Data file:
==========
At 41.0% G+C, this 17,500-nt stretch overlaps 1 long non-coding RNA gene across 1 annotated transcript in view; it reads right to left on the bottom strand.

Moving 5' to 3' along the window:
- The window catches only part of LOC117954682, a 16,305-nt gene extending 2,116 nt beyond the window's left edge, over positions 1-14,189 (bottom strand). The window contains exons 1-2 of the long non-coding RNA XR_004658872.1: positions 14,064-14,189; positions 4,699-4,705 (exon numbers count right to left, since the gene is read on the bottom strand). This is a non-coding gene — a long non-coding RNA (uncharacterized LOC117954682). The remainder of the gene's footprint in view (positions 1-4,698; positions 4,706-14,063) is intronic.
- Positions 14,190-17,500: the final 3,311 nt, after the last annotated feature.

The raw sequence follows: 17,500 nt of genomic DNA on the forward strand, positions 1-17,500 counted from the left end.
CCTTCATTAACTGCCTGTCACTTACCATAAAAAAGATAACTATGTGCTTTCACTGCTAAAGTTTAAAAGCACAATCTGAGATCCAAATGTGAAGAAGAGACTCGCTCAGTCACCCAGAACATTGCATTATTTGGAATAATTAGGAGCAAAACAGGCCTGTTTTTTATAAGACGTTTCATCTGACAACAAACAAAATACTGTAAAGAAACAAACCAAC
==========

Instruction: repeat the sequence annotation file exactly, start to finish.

At 41.0% G+C, this 17,500-nt stretch overlaps 1 long non-coding RNA gene across 1 annotated transcript in view; it reads right to left on the bottom strand.

Moving 5' to 3' along the window:
- The window catches only part of LOC117954682, a 16,305-nt gene extending 2,116 nt beyond the window's left edge, over positions 1-14,189 (bottom strand). The window contains exons 1-2 of the long non-coding RNA XR_004658872.1: positions 14,064-14,189; positions 4,699-4,705 (exon numbers count right to left, since the gene is read on the bottom strand). This is a non-coding gene — a long non-coding RNA (uncharacterized LOC117954682). The remainder of the gene's footprint in view (positions 1-4,698; positions 4,706-14,063) is intronic.
- Positions 14,190-17,500: the final 3,311 nt, after the last annotated feature.

The raw sequence follows: 17,500 nt of genomic DNA on the forward strand, positions 1-17,500 counted from the left end.
CCTTCATTAACTGCCTGTCACTTACCATAAAAAAGATAACTATGTGCTTTCACTGCTAAAGTTTAAAAGCACAATCTGAGATCCAAATGTGAAGAAGAGACTCGCTCAGTCACCCAGAACATTGCATTATTTGGAATAATTAGGAGCAAAACAGGCCTGTTTTTTATAAGACGTTTCATCTGACAACAAACAAAATACTGTAAAGAAACAAACCAAC